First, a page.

Why This Campaign
Sexual Violence and Harassment is a problem on our university and college campuses and is under-reported.
We are all entitled to a safe and respectful third level experience, while at the same time we all have a role to play in ending sexual harassment and violence.
The #unmuteconsent campaign recognises the power of the student voice to drive that change.
The HEA Centre of Excellence for EDI developed and ran national surveys of staff and students to monitor their experiences of Sexual Violence and Harassment in April 2021. 11, 417 responses were received (7,901 students and 3,516 staff), and once again this survey found evidence of a high rate of experience of sexual harassment among students. 92.3% of the student respondents answered the survey questions on harassment, and their responses found that 66% of students had experienced offensive sexist remarks, and that 56% experienced unwanted attempts to establish a sexual relationship. Female students were particularly likely to experience sexual harassment and violence, and a relatively high level of exposure was found among gender non-binary students, bisexuals, students who were gay, lesbian or queer, and students with a disability. Worryingly, only one in four students agreed that they knew where to go to get help on campus.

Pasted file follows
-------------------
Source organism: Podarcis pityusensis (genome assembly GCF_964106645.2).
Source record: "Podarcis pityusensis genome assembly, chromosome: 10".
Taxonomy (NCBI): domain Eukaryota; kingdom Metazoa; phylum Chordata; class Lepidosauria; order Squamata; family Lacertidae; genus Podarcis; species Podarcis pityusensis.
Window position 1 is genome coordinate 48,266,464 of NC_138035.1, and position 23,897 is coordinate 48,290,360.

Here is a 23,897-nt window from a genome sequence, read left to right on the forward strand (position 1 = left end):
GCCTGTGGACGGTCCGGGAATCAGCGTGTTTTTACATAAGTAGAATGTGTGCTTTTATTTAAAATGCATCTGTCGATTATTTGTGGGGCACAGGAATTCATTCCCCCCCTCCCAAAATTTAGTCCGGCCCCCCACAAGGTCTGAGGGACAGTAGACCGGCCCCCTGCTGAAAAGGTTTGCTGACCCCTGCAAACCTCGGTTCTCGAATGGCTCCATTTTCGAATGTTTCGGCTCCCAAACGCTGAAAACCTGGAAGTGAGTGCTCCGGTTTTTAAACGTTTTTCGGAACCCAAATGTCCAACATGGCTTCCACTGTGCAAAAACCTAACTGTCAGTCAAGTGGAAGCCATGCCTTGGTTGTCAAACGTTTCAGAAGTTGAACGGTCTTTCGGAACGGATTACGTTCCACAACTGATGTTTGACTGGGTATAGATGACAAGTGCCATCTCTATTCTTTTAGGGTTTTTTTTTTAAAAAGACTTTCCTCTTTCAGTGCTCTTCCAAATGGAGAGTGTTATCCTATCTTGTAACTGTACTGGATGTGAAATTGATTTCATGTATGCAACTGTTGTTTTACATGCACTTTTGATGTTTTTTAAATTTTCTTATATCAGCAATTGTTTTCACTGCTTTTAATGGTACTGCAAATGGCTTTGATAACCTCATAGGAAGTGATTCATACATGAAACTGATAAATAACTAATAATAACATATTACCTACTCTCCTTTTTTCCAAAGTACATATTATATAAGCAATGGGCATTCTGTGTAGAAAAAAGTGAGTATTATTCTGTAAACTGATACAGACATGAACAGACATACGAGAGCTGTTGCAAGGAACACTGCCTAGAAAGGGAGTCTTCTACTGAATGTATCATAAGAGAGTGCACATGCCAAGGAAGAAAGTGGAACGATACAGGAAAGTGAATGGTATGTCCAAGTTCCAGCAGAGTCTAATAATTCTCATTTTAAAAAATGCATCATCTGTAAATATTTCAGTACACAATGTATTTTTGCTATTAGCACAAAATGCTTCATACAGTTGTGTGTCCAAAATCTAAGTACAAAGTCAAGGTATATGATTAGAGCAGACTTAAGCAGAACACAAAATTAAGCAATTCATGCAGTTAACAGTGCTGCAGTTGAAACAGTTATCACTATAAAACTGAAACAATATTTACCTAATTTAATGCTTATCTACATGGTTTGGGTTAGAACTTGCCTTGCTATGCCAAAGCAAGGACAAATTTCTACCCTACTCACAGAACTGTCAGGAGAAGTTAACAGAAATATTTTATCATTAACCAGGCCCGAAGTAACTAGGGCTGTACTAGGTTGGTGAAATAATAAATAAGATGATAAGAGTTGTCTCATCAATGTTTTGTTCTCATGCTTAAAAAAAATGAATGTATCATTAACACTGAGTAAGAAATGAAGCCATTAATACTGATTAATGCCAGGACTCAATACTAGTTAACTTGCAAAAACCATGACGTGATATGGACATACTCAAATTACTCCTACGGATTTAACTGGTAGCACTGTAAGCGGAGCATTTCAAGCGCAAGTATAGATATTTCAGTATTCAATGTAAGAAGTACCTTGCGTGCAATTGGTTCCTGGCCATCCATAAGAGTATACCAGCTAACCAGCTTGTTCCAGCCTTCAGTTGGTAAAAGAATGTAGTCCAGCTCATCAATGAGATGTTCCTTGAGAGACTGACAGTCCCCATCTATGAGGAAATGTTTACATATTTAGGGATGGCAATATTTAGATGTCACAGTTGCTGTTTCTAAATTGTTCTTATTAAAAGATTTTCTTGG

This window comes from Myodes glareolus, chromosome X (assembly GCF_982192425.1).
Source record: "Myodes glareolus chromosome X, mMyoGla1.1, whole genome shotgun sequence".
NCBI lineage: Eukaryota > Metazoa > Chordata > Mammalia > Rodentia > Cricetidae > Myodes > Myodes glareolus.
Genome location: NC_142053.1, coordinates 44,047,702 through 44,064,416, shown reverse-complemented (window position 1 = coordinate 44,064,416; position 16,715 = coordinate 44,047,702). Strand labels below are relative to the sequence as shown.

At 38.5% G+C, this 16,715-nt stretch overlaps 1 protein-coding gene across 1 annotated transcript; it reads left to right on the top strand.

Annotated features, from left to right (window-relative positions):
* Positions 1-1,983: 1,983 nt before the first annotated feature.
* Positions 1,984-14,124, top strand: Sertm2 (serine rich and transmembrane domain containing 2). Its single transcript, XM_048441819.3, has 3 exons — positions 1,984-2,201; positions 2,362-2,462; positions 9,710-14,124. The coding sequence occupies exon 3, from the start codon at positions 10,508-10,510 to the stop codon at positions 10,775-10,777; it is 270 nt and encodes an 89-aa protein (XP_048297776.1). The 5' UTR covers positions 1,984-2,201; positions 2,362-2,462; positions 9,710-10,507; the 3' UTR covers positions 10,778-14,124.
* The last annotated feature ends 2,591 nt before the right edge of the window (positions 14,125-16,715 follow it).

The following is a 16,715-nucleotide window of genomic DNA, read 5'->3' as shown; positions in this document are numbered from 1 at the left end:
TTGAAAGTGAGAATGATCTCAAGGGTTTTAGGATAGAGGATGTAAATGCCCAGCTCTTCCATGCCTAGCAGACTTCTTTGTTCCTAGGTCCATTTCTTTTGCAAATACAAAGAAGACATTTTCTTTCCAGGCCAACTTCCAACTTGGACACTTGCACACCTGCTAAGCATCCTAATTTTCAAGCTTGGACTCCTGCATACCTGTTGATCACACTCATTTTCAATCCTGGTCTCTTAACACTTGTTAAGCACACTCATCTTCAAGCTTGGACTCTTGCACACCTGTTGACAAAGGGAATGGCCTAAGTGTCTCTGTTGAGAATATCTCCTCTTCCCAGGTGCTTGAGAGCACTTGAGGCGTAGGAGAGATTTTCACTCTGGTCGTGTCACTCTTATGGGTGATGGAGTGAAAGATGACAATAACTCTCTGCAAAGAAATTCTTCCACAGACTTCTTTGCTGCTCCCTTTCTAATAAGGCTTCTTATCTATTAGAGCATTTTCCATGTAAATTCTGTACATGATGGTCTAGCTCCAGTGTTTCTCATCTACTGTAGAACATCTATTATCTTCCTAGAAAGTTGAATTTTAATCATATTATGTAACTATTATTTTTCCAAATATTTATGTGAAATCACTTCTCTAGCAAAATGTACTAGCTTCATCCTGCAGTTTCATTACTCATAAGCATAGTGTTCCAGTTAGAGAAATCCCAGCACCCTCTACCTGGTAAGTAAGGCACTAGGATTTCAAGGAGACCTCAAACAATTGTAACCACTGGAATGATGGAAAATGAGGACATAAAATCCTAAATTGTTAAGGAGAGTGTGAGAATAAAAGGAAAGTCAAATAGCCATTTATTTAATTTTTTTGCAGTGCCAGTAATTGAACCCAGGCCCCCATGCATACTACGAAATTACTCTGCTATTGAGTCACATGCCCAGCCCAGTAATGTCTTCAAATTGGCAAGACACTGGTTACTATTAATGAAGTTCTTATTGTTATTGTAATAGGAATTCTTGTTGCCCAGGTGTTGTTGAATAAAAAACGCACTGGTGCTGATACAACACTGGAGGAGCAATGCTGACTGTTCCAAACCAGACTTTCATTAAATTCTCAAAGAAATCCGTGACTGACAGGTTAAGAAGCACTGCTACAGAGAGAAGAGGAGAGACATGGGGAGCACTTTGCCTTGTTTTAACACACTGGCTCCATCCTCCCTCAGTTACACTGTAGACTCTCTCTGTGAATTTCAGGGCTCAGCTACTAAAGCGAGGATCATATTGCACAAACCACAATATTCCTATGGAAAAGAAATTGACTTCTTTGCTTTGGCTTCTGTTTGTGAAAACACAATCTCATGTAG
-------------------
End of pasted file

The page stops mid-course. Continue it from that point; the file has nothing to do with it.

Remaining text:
So, while the survey also indicated some positive developments in relation to the likelihood of students engaging in bystander intervention, and a majority of students expressing confidence that their HEI would support a student who made a report of sexual misconduct, we still have a long way to go in addressing this issue. These survey results are consistent with previous national (USI and Active* Consent Programme 2020 ), and international studies of SVH in higher education.
For that reason, supported by HEA, IUA, THEA and USI, this campaign seeks to mobilise our student community to make a difference, by speaking out, by enhancing their own knowledge about consent, and ultimately, by changing behaviours.
What is Consent?
“Sexual Consent is described as the freely given verbal or non-verbal communication of a feeling of willingness to engage in sexual activity. This description entails an ongoing, mutual and preferably verbal communication, and is consistent with the definition of consent in the Criminal Law (Sexual Offences) Act 2017, as where the individual “freely and voluntarily agrees to engage in that act”.
The #UnmuteConsent Campaign is proudly supported by: